Sentamu’s comments are a veiled reference to companies like Apple, Starbucks, and Google, which use complicated webs of foreign tax shelters and other gimmicks to lower their tax bills at home and abroad.
A recent report found that 30 of the largest American multinationals with more than $160 billion in profits paid zero in U.S. income taxes over a three-year period, while revelations of low rates overseas paid overseas sparked outrage in Great Britain and raised concerns across Europe.
Leaders of the G8 nations agreed on Tuesday to institute changes that will require shell companies to be more transparent about the “beneficial ownership” of businesses and share information about “who benefits from the operations of shell companies, special purpose companies and trust arrangements often employed by tax evaders.” Countries are also encouraged to close loopholes that allow for tax avoidance.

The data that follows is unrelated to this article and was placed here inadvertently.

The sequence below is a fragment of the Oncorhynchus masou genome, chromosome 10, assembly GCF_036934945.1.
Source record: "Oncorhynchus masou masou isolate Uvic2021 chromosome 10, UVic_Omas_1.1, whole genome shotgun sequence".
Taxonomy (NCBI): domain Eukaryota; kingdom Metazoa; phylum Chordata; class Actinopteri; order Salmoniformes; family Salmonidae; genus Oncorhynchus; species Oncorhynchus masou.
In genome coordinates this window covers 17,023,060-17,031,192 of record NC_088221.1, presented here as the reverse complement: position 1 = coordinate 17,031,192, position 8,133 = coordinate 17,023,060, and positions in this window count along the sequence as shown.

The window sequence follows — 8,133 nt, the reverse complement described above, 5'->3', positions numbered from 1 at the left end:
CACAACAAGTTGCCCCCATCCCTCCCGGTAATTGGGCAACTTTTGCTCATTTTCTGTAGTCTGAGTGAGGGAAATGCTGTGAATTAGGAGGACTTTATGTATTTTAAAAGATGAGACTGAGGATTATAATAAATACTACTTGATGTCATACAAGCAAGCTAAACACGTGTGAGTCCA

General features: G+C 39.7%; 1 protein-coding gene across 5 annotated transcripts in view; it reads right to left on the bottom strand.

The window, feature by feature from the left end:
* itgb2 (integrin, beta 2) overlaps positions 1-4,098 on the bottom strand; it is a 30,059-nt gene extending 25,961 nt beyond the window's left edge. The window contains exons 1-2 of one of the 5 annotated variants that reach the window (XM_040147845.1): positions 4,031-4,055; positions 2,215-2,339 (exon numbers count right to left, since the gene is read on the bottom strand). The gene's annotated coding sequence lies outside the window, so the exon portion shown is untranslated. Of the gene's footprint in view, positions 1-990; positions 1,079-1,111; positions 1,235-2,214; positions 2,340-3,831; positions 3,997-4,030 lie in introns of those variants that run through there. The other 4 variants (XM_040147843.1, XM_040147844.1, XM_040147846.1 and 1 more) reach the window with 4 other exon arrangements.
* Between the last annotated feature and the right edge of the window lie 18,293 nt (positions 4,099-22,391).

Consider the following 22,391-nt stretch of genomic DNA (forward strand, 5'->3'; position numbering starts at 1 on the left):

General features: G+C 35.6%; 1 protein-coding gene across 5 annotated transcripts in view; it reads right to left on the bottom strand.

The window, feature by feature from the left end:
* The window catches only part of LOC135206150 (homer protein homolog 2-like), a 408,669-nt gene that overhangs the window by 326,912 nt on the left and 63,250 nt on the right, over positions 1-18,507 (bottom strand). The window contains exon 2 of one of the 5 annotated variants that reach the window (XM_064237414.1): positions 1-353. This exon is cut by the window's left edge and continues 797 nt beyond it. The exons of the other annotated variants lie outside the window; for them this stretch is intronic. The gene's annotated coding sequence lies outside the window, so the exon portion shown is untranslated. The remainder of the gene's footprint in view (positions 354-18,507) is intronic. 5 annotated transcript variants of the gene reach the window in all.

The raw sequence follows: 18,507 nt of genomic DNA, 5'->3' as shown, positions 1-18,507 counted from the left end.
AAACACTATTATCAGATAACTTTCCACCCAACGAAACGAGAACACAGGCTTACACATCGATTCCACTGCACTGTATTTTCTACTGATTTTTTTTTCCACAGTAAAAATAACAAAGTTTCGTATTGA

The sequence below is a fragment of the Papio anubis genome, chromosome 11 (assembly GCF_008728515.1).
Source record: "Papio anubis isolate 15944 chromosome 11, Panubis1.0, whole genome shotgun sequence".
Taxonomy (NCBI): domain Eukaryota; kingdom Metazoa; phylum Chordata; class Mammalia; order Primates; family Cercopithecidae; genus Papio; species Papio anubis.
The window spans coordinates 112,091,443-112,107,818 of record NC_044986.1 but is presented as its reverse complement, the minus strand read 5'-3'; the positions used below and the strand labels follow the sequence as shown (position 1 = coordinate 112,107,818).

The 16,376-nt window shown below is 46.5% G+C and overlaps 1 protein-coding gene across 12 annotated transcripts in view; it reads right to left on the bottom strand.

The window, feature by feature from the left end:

Experts see “Ireland, the Netherlands, and Luxembourg as the worst actors on corporate tax avoidance, but larger European players including the U.K. have reduced various rates in ways that encourage tax avoidance.” The policies perpetuate a race to the bottom “in taxing many of the world’s richest companies, chased by regressive sales tax hikes and public service cuts to maintain some fiscal balance.”
Apple, which uses a system of subsidiaries to avoid taxes, claims that it “has conducted all of its business with the highest of ethical standards.” But Sentamu warned that companies avoiding taxes are “not only robbing the poor of what they could be getting, they are actually robbing God, because God says ‘bring into my store house all the tithes.'”
“So if God has told us to be just, to walk humbly and to be merciful and then we behave in a very strange way – God is being robbed, the world is being robbed, your neighbour is being robbed,” he said.